An outline of various states in the United States, against a light green background.
An outline of various states in the United States, against a light green background.
Sophie Beiers,
Data Journalist,
ACLU Analytics
Rotimi Adeoye,
he/him/his,
Communications Strategist, ACLU
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December 2, 2021

Since the nation’s founding, Black, Indigenous, and other people of color have faced disenfranchisement. As redistricting begins, we’re watching to make sure our political leaders don’t continue to disenfranchise these same communities.

Every 10 years, district maps are redrawn according to the census to ensure fair and equal representation for the population. The 2020 census was a historic population count of the United States. Virtually all of the population growth in our country between 2010 and 2020 was due to growth in communities of color. Overall, the population of people who identify as non-Hispanic white alone has shrunk while the population of those identifying as mixed-race or as a racial minority has grown.

Yet sometimes we get corrupted maps that stray far from these democratic ideals. These maps are the result of something called gerrymandering, and they can have very real consequences for the people they’re meant to represent.

Gerrymandering is not just a new phenomenon. And it has often been used to deprive communities of color, and Black communities in particular, of political power. After the South lost the war, slavery had not only ended, but the 15th Amendment gave freed slaves the right to vote. But still Southern leaders did not want Black people to have political power, so Southern legislatures decided they would need to come up with ways to disenfranchise them.

In states like Alabama, Arkansas, Georgia, Louisiana, Mississippi, South Carolina, and many others, district lines have often been drawn to favor largely-white-rural areas, and to minimize the political power of urban areas where many Black people live. This dilution of Black political power in these states continues today.

What is the ACLU Doing?

Here are the states we currently have pending litigation:

We filed a lawsuit in Alabama. The state’s new maps are unconstitutional and grossly gerrymandered in a way that harms Black Alabamians, communities of color, and all Alabamians who care about fair representation. As a result of our lawsuit, a federal court ruled the state Legislature must draft a new congressional map that complies with the Voting Rights Act.

We filed a lawsuit challenging the Ohio state legislative map as unconstitutional partisan gerrymandering. Following our lawsuit, the Supreme Court of Ohio ordered the Republican-controlled Redistricting Commission to draw a new map that complies with the Ohio Constitution.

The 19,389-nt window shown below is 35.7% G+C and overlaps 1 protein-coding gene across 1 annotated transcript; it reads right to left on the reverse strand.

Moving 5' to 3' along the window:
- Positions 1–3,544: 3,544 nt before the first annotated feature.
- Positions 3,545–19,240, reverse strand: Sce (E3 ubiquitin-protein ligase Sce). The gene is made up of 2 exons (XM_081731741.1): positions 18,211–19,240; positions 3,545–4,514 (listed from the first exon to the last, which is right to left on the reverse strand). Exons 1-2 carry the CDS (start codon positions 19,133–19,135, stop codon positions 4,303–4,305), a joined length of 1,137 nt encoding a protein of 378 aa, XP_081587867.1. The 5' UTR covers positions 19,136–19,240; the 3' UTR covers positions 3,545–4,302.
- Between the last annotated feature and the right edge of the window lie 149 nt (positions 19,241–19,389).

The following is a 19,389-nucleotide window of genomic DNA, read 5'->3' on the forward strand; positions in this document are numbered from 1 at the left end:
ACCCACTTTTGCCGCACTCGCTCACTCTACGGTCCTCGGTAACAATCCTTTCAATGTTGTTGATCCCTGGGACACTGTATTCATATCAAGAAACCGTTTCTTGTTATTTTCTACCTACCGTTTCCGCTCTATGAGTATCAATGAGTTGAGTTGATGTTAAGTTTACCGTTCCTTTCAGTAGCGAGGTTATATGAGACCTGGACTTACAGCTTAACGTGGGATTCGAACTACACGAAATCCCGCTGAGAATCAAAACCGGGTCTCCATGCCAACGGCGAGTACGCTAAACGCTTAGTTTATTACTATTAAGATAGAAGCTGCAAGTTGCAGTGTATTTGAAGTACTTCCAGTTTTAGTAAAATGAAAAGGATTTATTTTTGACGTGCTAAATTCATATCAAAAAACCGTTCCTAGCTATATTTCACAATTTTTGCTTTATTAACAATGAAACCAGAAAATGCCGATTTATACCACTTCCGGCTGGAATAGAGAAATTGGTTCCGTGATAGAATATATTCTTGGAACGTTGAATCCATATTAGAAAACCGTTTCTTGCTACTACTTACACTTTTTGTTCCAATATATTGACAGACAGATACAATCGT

We filed a lawsuit in Georgia. The state has enacted new state House and state Senate district lines that are unlawful and deny Black residents an equal opportunity to participate in the political process and elect candidates of choice.

We filed a lawsuit over South Carolina’s new racially gerrymandered state House district map. It intentionally discriminates against Black communities in the state and denies Black voters equal opportunity to participate in the political process and elect candidates of their choice.

We filed a lawsuit challenging the new redistricting plan for the Arkansas State House of Representatives that would undermine the voting strength of Black Arkansans.


NOTES

The source of the voting-age population numbers is the 2020 Census. For the purposes of the voting-age graph, “White” includes people that identified as “non-Hispanic white alone,” “Asian” includes people that identified as any part Asian, “Black” includes people that identified as any part Black, and “Hispanic” includes people that identified as Hispanic or Latino. Non-white individuals of two or more races are counted in each relevant category — for example, Black Hispanic individuals are counted among the Black total and among the Hispanic total. “Other” includes individuals who identified as any race or combination of races not listed above.

The source of the legislator racial categories is Klarner Politics. The racial categorizations mirror those of the voting-age population, such that “white” includes non-Hispanic white alone legislators, and any mixed race legislators are coded as their non-white category. A small number of data points are missing in the original source for Georgia and Mississippi.